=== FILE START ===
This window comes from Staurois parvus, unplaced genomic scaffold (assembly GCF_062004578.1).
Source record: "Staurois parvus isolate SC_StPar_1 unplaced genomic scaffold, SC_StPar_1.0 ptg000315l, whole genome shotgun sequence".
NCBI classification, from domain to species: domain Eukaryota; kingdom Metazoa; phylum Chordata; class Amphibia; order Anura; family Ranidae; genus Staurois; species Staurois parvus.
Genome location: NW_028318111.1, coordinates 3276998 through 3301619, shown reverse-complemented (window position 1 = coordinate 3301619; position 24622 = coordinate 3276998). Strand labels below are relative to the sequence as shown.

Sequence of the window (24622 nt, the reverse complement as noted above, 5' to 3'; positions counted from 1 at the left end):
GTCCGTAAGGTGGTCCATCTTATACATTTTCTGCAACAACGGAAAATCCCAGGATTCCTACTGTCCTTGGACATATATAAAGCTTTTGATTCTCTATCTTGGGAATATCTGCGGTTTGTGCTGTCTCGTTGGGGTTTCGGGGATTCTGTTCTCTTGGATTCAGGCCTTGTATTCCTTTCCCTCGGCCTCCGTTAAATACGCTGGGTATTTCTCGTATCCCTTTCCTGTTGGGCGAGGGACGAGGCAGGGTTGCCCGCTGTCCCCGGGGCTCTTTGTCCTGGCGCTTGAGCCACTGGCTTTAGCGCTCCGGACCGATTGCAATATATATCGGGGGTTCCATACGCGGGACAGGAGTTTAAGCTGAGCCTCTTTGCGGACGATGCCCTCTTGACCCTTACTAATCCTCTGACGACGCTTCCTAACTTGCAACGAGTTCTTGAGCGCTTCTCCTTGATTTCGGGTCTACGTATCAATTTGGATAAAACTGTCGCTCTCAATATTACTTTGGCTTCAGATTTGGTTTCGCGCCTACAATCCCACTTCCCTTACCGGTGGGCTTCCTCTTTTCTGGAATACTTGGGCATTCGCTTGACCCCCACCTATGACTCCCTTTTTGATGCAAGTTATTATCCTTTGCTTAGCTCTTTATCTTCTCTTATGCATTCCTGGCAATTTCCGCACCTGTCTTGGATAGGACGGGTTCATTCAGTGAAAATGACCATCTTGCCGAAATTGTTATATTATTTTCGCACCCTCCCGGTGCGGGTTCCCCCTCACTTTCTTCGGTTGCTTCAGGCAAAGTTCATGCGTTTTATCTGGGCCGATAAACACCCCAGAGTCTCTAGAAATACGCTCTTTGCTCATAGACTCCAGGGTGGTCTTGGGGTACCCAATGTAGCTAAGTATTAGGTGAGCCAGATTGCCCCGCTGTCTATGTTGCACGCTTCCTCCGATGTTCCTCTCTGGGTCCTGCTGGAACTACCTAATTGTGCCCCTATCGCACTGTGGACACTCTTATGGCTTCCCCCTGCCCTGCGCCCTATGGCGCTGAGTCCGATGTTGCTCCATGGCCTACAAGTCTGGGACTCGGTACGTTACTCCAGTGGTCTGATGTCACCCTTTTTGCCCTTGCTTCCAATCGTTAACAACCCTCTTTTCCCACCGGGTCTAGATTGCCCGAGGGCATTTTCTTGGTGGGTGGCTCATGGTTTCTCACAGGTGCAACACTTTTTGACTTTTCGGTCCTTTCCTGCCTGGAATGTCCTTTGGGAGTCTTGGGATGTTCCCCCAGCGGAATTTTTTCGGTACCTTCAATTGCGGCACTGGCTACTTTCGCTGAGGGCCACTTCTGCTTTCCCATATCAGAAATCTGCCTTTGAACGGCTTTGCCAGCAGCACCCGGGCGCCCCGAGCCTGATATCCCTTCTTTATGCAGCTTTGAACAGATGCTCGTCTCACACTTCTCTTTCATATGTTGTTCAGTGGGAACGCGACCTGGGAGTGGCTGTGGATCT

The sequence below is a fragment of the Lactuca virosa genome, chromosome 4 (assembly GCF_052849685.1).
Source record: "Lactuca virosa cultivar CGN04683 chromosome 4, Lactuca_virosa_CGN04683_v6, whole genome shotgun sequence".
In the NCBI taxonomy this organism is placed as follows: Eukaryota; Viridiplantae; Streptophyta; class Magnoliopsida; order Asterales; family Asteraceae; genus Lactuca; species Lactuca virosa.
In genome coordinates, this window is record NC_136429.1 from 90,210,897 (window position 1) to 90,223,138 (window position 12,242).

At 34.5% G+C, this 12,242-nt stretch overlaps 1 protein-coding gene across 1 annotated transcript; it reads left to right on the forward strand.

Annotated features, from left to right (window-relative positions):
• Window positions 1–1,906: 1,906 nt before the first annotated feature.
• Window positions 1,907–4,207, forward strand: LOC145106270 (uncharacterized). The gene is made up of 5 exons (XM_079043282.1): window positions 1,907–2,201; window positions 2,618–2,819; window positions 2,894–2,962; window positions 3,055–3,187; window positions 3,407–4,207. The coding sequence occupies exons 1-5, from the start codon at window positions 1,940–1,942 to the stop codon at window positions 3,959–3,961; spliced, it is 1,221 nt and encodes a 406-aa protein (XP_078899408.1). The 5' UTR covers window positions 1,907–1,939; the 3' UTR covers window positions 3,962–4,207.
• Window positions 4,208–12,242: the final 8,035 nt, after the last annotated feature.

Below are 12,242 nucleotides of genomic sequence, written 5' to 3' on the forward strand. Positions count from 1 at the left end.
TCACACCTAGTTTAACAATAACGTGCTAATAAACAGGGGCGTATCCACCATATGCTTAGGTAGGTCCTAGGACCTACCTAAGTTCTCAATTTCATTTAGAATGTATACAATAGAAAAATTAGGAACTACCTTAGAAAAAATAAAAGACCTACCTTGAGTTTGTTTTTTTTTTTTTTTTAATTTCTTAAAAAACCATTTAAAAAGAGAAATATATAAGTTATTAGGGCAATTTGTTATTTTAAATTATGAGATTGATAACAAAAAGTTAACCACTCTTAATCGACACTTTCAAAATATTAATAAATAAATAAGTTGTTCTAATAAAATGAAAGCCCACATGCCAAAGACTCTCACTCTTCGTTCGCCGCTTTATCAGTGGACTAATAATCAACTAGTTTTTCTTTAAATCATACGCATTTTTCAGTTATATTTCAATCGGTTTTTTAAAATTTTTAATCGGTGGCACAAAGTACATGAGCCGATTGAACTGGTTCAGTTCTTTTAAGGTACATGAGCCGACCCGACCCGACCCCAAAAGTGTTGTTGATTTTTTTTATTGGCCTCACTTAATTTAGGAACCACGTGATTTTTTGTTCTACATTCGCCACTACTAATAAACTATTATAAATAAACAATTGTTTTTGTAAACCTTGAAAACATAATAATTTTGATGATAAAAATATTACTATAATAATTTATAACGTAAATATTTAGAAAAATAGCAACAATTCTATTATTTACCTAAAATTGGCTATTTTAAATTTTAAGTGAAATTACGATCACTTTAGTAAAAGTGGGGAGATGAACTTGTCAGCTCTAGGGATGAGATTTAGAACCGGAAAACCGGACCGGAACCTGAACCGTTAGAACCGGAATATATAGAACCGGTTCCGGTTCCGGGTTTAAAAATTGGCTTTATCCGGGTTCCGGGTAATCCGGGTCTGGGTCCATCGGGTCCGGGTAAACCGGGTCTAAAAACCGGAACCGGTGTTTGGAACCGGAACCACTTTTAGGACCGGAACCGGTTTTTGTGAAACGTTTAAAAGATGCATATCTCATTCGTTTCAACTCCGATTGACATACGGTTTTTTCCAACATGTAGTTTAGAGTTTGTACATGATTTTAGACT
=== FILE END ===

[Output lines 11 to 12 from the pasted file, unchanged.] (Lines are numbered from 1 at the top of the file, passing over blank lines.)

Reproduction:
At 34.5% G+C, this 12,242-nt stretch overlaps 1 protein-coding gene across 1 annotated transcript; it reads left to right on the forward strand.

Annotated features, from left to right (window-relative positions):